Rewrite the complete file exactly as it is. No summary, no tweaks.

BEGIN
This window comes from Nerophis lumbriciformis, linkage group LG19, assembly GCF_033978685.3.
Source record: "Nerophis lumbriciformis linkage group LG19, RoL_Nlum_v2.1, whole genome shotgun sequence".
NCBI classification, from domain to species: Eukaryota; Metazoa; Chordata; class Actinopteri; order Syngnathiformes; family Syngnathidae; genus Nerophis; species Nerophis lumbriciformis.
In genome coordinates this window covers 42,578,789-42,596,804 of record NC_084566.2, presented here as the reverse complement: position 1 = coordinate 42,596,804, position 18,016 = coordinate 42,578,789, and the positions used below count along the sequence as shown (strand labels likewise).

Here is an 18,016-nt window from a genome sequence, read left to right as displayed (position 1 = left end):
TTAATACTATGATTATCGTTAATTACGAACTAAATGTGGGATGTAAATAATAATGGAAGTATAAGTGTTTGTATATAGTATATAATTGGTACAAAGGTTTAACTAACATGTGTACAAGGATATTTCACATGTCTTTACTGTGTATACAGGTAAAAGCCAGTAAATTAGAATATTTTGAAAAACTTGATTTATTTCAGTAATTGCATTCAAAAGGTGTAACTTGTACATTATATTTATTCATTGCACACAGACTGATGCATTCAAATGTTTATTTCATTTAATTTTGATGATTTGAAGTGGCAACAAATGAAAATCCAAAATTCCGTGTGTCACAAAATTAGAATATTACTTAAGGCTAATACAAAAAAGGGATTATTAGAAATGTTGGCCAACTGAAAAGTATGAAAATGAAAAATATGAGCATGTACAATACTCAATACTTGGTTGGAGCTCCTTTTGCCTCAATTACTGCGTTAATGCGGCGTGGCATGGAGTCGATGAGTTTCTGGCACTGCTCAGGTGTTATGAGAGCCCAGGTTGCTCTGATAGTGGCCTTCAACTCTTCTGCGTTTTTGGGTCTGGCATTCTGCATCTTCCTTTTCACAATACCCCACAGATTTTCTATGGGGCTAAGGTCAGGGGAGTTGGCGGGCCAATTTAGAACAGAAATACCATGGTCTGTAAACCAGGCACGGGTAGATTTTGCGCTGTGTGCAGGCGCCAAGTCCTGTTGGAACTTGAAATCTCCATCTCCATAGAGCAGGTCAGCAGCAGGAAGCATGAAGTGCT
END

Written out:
This window comes from Nerophis lumbriciformis, linkage group LG19, assembly GCF_033978685.3.
Source record: "Nerophis lumbriciformis linkage group LG19, RoL_Nlum_v2.1, whole genome shotgun sequence".
NCBI classification, from domain to species: Eukaryota; Metazoa; Chordata; class Actinopteri; order Syngnathiformes; family Syngnathidae; genus Nerophis; species Nerophis lumbriciformis.
In genome coordinates this window covers 42,578,789-42,596,804 of record NC_084566.2, presented here as the reverse complement: position 1 = coordinate 42,596,804, position 18,016 = coordinate 42,578,789, and the positions used below count along the sequence as shown (strand labels likewise).

Here is an 18,016-nt window from a genome sequence, read left to right as displayed (position 1 = left end):
TTAATACTATGATTATCGTTAATTACGAACTAAATGTGGGATGTAAATAATAATGGAAGTATAAGTGTTTGTATATAGTATATAATTGGTACAAAGGTTTAACTAACATGTGTACAAGGATATTTCACATGTCTTTACTGTGTATACAGGTAAAAGCCAGTAAATTAGAATATTTTGAAAAACTTGATTTATTTCAGTAATTGCATTCAAAAGGTGTAACTTGTACATTATATTTATTCATTGCACACAGACTGATGCATTCAAATGTTTATTTCATTTAATTTTGATGATTTGAAGTGGCAACAAATGAAAATCCAAAATTCCGTGTGTCACAAAATTAGAATATTACTTAAGGCTAATACAAAAAAGGGATTATTAGAAATGTTGGCCAACTGAAAAGTATGAAAATGAAAAATATGAGCATGTACAATACTCAATACTTGGTTGGAGCTCCTTTTGCCTCAATTACTGCGTTAATGCGGCGTGGCATGGAGTCGATGAGTTTCTGGCACTGCTCAGGTGTTATGAGAGCCCAGGTTGCTCTGATAGTGGCCTTCAACTCTTCTGCGTTTTTGGGTCTGGCATTCTGCATCTTCCTTTTCACAATACCCCACAGATTTTCTATGGGGCTAAGGTCAGGGGAGTTGGCGGGCCAATTTAGAACAGAAATACCATGGTCTGTAAACCAGGCACGGGTAGATTTTGCGCTGTGTGCAGGCGCCAAGTCCTGTTGGAACTTGAAATCTCCATCTCCATAGAGCAGGTCAGCAGCAGGAAGCATGAAGTGCT